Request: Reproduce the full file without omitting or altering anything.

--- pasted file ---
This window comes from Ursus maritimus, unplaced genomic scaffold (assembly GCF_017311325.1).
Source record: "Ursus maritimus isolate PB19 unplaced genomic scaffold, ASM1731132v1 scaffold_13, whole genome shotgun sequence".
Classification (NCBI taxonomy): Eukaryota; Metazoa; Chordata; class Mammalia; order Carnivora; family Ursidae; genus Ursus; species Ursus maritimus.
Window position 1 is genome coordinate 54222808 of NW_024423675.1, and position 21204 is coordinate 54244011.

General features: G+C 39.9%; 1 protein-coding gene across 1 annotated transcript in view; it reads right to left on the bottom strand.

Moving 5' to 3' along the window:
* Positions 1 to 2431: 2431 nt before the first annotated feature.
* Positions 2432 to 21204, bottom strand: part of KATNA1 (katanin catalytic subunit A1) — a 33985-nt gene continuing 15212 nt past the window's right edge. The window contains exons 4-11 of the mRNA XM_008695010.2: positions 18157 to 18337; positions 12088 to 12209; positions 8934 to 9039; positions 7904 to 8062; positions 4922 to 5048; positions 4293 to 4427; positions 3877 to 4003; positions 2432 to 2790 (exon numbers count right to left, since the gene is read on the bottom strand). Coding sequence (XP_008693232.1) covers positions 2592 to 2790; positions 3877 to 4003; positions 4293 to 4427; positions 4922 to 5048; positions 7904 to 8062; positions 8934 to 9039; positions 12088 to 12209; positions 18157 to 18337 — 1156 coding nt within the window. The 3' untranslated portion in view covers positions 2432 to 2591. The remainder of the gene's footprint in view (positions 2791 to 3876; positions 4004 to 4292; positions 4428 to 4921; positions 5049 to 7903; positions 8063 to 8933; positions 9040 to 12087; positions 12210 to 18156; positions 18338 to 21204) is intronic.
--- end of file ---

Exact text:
This window comes from Ursus maritimus, unplaced genomic scaffold (assembly GCF_017311325.1).
Source record: "Ursus maritimus isolate PB19 unplaced genomic scaffold, ASM1731132v1 scaffold_13, whole genome shotgun sequence".
Classification (NCBI taxonomy): Eukaryota; Metazoa; Chordata; class Mammalia; order Carnivora; family Ursidae; genus Ursus; species Ursus maritimus.
Window position 1 is genome coordinate 54222808 of NW_024423675.1, and position 21204 is coordinate 54244011.

General features: G+C 39.9%; 1 protein-coding gene across 1 annotated transcript in view; it reads right to left on the bottom strand.

Moving 5' to 3' along the window:
* Positions 1 to 2431: 2431 nt before the first annotated feature.
* Positions 2432 to 21204, bottom strand: part of KATNA1 (katanin catalytic subunit A1) — a 33985-nt gene continuing 15212 nt past the window's right edge. The window contains exons 4-11 of the mRNA XM_008695010.2: positions 18157 to 18337; positions 12088 to 12209; positions 8934 to 9039; positions 7904 to 8062; positions 4922 to 5048; positions 4293 to 4427; positions 3877 to 4003; positions 2432 to 2790 (exon numbers count right to left, since the gene is read on the bottom strand). Coding sequence (XP_008693232.1) covers positions 2592 to 2790; positions 3877 to 4003; positions 4293 to 4427; positions 4922 to 5048; positions 7904 to 8062; positions 8934 to 9039; positions 12088 to 12209; positions 18157 to 18337 — 1156 coding nt within the window. The 3' untranslated portion in view covers positions 2432 to 2591. The remainder of the gene's footprint in view (positions 2791 to 3876; positions 4004 to 4292; positions 4428 to 4921; positions 5049 to 7903; positions 8063 to 8933; positions 9040 to 12087; positions 12210 to 18156; positions 18338 to 21204) is intronic.